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(Pics by Sakuna Gamage)

The Nallur Festival, Sri Lanka’s longest festival, is not just pomp and pageantry; it symbolizes the precepts of the Saiva doctrine. Fasting, meditation, prayer, singing of devotional hymns and acts of self-mortification are supposed to wean the devotee from worldly pleasures and direct him towards God. They are also held in honor of the war god Skanda.

Bells ring, the conch is blown and confetti of flowers are strewn as thousands of devotees throng the temple precincts to catch a glimpse of Lord Shanmuga. Devotees repeat, ‘Arohara, Arohara’, as the deity arrives at the entrance surrounded by the entourage.

The Nallur Festival commences on the sixth day of the Aadi Amavasai, sixth day of the new moon that falls on July. This year, the festival commenced on August 19 at 10 am and it will be ceremonially conclude on September 14. The festival is celebrated for 25 days continuously. Hundreds of shops are set around a market place speciall, put up for the festival, where people gather after the evening festivals and processions.

Trains, AC buses and semi-luxury buses will be in operation between Colombo and Jaffna in order to transport devotees during the festival. Ther festival will be the most visited and most popular in the festival lineup. Devotees are advised to come in traditional dress, sans much gold ornamentation, partly because the festival has had its fair share of pickpockets.

The festival starts with Kodietram, where the Lord Skanda or his vel does the rounds accompanied by the consorts Valli and Theivayanai, clad in delicate silks with intricately-designed ornaments round their necks, hands and waists. The vehicles themselves display rich diversity ranging from silver peacock, silver swan, silver rishapam, cobra, green peacock and House. The Kailaasa Vahanam the manjam and the Ther are particularly interesting. Shanmuga Priya raga, Lord Shanmuga’s favorite is played by the orchestra and the deity seated on a vahanam (vehicle) is carried round the inner court.

On the tenth day, Muthucumaeraswamy and on the Twenty Fourth day Arumugaswamy, accompanied by the consorts do the rounds. On all other days, the Vel is the main deity.
Ther chariot ceremony

The Ther (chariot) ceremony is the highlight of the festival. A glamorously-attired Lord Shanmuga, Commander-in-Chief of the celestial armies, is seated on an elaborately-designed silver throne. Lord Shanmuga wields the Vel, lance of light and spiritual knowledge which is believed to overcome demons of darkness.

Bells ring, the conch is blown and confetti of flowers are strewn as thousands of devotees throng the temple precincts to catch a glimpse of Lord Shanmuga. Devotees repeat, ‘Arohara, Arohara’, as the deity arrives at the entrance surrounded by the entourage.

The deity, after accepting the confetti of lotus flowers showered by the deva’s of the Second world, progresses towards the Ther, pulled by ardent devotees. Lord Shanmuga and his consorts, draped in vibrant green, decorated in his favorite maru and marikolunthu foliage return to the temple.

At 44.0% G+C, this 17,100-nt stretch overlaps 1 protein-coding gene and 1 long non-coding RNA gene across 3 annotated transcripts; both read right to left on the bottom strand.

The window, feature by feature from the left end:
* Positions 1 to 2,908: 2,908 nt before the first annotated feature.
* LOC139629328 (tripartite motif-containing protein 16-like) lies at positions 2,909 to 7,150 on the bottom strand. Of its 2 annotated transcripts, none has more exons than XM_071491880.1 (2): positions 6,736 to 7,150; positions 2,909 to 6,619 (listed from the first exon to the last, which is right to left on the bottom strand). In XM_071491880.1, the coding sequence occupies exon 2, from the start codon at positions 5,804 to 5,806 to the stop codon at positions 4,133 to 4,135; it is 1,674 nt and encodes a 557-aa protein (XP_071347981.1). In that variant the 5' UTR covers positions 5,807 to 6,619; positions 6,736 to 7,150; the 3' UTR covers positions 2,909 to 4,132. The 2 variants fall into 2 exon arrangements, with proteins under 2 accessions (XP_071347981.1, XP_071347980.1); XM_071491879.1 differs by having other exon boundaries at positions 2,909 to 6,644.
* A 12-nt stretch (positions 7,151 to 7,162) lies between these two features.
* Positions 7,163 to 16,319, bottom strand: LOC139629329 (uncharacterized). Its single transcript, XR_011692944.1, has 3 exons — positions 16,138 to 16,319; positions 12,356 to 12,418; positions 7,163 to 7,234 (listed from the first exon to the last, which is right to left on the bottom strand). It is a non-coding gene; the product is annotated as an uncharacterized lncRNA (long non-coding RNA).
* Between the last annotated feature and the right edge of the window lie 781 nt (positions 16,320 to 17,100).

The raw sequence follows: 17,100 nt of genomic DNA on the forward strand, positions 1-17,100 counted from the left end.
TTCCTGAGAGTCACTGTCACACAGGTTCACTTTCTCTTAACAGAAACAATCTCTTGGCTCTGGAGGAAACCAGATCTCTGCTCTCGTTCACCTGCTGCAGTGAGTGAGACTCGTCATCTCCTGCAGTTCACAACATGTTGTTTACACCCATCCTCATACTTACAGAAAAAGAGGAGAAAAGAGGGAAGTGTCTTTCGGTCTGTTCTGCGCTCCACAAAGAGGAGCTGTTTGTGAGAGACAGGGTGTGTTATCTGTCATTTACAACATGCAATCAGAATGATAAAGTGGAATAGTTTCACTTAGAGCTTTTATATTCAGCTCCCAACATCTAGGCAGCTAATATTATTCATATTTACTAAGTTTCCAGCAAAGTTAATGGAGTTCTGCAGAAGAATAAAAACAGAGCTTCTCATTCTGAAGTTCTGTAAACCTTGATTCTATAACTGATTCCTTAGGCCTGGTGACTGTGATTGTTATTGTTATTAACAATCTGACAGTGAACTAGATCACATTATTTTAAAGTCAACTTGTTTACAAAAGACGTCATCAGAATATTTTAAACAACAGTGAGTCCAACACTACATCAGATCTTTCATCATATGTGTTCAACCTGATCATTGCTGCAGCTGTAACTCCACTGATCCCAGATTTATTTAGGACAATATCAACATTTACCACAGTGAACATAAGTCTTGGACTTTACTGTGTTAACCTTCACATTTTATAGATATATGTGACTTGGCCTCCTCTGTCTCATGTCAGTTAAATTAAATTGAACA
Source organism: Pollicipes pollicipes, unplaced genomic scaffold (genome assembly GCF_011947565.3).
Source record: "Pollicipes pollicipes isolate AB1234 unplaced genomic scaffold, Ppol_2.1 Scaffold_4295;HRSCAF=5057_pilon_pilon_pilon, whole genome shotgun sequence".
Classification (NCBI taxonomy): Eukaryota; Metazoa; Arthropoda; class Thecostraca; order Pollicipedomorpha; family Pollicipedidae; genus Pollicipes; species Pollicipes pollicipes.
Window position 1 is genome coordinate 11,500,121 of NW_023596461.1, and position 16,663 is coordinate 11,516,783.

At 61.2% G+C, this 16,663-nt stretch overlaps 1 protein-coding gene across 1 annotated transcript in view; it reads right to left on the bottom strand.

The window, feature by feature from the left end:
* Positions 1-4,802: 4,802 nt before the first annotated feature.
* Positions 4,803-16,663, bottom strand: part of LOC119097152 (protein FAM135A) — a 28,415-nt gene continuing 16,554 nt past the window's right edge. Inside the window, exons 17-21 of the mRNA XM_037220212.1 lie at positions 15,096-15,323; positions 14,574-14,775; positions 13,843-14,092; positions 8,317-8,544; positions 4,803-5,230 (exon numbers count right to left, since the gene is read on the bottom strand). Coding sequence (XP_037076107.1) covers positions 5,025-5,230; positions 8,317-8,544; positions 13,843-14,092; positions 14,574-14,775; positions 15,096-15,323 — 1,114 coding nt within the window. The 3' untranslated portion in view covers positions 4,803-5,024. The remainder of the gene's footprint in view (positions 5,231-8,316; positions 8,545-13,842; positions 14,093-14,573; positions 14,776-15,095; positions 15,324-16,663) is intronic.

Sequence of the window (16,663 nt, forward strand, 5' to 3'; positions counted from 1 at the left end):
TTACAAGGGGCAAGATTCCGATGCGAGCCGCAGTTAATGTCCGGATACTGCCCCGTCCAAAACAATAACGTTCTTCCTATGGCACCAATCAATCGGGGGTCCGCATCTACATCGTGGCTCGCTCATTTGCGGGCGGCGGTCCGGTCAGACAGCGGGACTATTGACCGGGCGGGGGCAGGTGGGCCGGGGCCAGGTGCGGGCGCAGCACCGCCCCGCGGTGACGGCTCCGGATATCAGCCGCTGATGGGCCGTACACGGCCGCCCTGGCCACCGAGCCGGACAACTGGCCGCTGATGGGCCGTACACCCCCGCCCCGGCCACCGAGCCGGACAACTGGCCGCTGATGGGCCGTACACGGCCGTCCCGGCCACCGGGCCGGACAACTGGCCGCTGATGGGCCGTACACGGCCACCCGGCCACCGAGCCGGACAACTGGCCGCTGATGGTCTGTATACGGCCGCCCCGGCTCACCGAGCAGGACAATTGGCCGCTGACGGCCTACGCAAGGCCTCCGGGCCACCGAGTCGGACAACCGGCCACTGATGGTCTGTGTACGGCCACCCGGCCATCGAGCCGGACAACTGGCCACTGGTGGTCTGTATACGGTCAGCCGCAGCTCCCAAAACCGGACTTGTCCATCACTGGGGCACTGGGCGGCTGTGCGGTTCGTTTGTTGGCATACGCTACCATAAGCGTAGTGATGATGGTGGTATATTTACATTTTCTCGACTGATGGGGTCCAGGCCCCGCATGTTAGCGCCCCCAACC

The water-cutting ceremony, which signifies cutting all worldly attachments, takes place on the 25th day. The divine wedding marks the last day of the Festival.

Temple
The historic Kandaswamy Temple is located in Nallur, one and half kilometers from Jaffna on the Point Pedro Road. The original Nallur Kandaswamy was built in the 1400s by Sanpaha Perumal, the adopted son of Bhuvanekababhu, the king of Kotte, who led an expedition to the North and brought Jaffna under Kotte Kingdom. Before King Bhuvanekababhu returned to Kotte he appointed Vijayabahu as ruler. After some time, deposed King Kanagasuriyan attacked and drove away the invader. He and his descendants managed the Nallur Temple up to the arrival of the Portuguese. It was destroyed when the city was seized by Portuguese. The Portuguese defeated Sankili, the last king of Jaffna in 1560. Portuguese General, Philip de Olivera demolished the historic Kandaswamy Temple and constructed a Catholic Church on the site.

The current structure, inclusive of the temple’s iconic 100-foot golden tower dates back to the early 17th Century, during the occupation of the more religiously-tolerant Dutch. A shroff Mudaliyar in the Kachcheri, Don Juan Ragunatha Mappana obtained permission from the Dutch Government to rebuild the temple. The temple was built in stone and brick in 1734. His descendants are to date the trustees of the temple.

Afterwards the temple premises was shifted from place to place for political reasons. It is said that the original shrine had only two main halls and did not have a clock tower or surrounding courtyard and enclosing wall. It was also devoid of any ornately carved towers or gopuram.

The first clock tower was erected in 1899, and the main hall where the vel or lance of the deity resides was refurbished using rocks in 1902. The first enclosing wall was erected in 1909. The temple has been gradually improved upon from time to time thanks to contributions from the public. In 1964, the ‘Vasantha Mandapam’ or grand hall was renovated to its present grandure.

The temple’s main entrance faces east, with an ornately carved five-story tower or gopuram of Dravidian architecture style. The surrounding inner-yard consists of Lords Ganesh, Vairavar, Sun and Sandana Gopala shrines. The holy pond and Thandayudhapaani shrine dedicated to another aspect of Lord Muruga is housed in the southern part of the Temple. In the north is a big holy garden.

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